Jul 22, 2016 -- With over 100 km of tunneling work completed for the first phase, Qatar Rail’s Doha Metro project now stands at 41% completion. This marks an important milestone in the urban infrastructure development in the MENA region, as much as a shift in the general attitudes towards developing public transport. A crude-oil driven economy whose policies have historically encouraged the public to own and drive cars, is now driving a vast change in public attitude by creating a strong public infrastructure, which in turn, will build a stronger community.
It isn’t only the GCC countries which are waking up to the importance of quick and efficient public transport. As cities attract more people, the increasing population also signals a progressively worsening traffic scenario. But people like Peter Rogoff, the CEO of Sound Transit, are perceptive and prepared to tackle the changing demand on public transport in the coming decades. Sound Transit operates and manages the commuter train, rail, and bus service in the Greater Seattle area.
Rogoff understands improving the quality of public transit systems as improving the quality of life for the citizens. While Washington DC, NYC, and San Francisco already have robust public transit systems in place, which are, albeit, in need of repair & renovation, Kansas City is reviving the streetcar. The streetcar last operated in the city in 1957. Involving the local communities has been the single largest driving force for this project which is set to take off soon.
The American Public Transport Association (APTA) conducted a study in association with the Mineta Transportation Institute. The study found a severe backlog of $88 billion to simply repair the existing transit systems. Rogoff notes that most public transit systems are burdened by a dual load of repairing and renovating existing systems, as well as developing and expanding current layouts.
There is an obvious alternative to getting into such a situation, and that is planning and allocating funds in regular budgets for repair and renovation, and expansion. And that is Rogoff’s strategy for Sound Transit. There is, however, an often-overlooked alternative that enables EPCs to save up to a third of their construction costs: adapting to a BIM workflow over a traditional 2D CAD workflow right from the design and planning stages.
Rail construction projects such as the Doha Metro in Qatar, and the North West Rail Link in New South Wales, Australia, are examples of collaboration between infrastructure companies and governments, using BIM to drive the design and construction, and in the process, optimizing the designs to withstand the challenges of the future, and save on time and costs involved in wastage due to rework, especially on projects of such scale.
The government of New South Wales in Australia mandated the use of BIM on the North West Rail Link, which would be the first automated transit rail system in Australia. The AU$8.3 billion project is expected to be functional and open to the public in 2019. With 8 stations, car parks for over 4000 cars, and two 15km tunnels, the scale and complexity of the project requires great detail in planning and management.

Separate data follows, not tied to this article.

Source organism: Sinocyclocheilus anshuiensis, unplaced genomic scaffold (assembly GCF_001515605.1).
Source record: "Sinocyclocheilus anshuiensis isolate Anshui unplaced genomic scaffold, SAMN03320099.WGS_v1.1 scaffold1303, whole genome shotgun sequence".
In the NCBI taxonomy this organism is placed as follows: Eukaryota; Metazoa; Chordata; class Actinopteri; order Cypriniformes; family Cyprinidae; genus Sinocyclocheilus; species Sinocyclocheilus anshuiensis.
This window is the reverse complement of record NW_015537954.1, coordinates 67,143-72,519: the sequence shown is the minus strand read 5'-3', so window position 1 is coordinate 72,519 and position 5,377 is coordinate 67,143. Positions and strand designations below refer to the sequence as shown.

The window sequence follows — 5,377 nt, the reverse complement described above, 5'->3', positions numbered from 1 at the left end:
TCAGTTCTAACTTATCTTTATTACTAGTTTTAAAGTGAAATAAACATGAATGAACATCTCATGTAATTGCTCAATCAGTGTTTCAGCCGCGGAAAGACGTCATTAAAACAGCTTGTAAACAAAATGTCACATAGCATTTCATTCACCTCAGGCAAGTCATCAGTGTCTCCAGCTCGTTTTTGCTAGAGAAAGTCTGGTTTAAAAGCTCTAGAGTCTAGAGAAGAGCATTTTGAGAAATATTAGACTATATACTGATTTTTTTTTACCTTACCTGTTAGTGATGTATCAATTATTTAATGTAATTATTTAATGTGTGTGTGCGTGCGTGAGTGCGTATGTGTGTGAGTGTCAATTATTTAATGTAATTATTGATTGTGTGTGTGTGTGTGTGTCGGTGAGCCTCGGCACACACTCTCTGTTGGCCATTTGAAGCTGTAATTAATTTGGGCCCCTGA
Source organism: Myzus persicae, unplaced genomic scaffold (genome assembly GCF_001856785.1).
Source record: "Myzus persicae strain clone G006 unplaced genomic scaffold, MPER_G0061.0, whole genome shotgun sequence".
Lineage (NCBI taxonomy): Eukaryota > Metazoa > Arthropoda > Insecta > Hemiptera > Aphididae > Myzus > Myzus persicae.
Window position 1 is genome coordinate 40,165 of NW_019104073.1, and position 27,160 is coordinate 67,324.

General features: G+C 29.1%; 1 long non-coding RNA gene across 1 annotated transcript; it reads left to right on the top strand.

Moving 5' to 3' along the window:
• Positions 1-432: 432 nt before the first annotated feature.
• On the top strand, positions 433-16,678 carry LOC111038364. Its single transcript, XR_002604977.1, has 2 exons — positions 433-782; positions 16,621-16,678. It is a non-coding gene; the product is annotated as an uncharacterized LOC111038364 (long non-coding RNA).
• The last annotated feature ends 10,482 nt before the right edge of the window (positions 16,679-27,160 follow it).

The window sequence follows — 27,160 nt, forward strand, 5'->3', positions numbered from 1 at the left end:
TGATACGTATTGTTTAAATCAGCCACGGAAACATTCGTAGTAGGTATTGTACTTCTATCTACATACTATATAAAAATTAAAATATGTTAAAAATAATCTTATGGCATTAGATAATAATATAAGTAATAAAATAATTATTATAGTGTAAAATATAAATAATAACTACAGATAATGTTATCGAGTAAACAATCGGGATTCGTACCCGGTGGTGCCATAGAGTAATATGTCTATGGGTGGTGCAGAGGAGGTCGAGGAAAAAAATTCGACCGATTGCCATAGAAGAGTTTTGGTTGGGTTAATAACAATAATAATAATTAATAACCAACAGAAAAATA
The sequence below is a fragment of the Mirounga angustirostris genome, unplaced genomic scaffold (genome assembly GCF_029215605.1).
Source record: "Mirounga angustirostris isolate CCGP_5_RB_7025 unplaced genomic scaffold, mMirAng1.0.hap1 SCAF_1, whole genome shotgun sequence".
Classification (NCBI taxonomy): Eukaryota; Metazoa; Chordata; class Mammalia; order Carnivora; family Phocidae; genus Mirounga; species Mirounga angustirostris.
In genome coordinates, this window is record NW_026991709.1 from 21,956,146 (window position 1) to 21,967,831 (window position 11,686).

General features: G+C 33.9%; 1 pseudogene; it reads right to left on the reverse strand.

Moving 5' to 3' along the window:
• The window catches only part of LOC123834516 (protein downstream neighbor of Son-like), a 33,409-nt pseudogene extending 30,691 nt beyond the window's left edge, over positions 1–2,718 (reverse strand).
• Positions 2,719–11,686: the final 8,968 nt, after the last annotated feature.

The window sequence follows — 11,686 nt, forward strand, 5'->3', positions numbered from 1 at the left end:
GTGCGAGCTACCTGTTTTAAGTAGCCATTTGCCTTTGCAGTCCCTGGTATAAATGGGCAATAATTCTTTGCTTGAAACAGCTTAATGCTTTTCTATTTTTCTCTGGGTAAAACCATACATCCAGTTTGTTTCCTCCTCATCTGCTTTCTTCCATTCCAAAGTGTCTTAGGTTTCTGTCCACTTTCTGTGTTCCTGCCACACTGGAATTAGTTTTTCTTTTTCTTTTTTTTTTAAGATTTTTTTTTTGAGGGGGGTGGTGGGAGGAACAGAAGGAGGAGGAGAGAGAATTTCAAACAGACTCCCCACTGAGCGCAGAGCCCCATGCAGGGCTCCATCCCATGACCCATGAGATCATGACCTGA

The object-based intelligence afforded in BIM goes beyond 3D visualization. The attributes assigned to an object in BIM enable generation of accurate BoQs, detect and resolve clashes way faster than in a 2D workflow, saving the time and wastage arising out of rework, and remain useful for operations & maintenance of the asset, once the construction is over.
The standards and specifications that come into the picture along with BIM ensure better collaboration among disciplines. A project of this nature would bring together not just different disciplines, but also different organizations with their specializations. In such a scenario, it is even more imperative that the collaborators follow the same standards and there is coordination between services.
The connection between these rail projects which are set to give commuters easy access to neighborhoods they want to frequent, is the way they are being developed and managed. There is a greater keenness on the part of city councils to involve local communities into the project’s development more than has been the norm.
The process of development is more participatory and open, both, on the ground and off it, with BIM opening up the design and construction workflows among collaborating teams, saving the projects millions in cost overheads on rework and wastage, making it clear that more urban infrastructure projects would stand to benefit by adopting BIM.
Bhushan Avsatthi is a BIM expert, a certified Sustainable Building advisor, and an associate director with more than 15 years of industry experience. He leads a team of architects, Structural & MEP engineers, LEED consultants and energy modelers. Bhushan strives to make his organization a cohesive resource for sustainable building design. He regularly participates in green initiatives like tree plantations, and promotes using bicycles for everyday commute.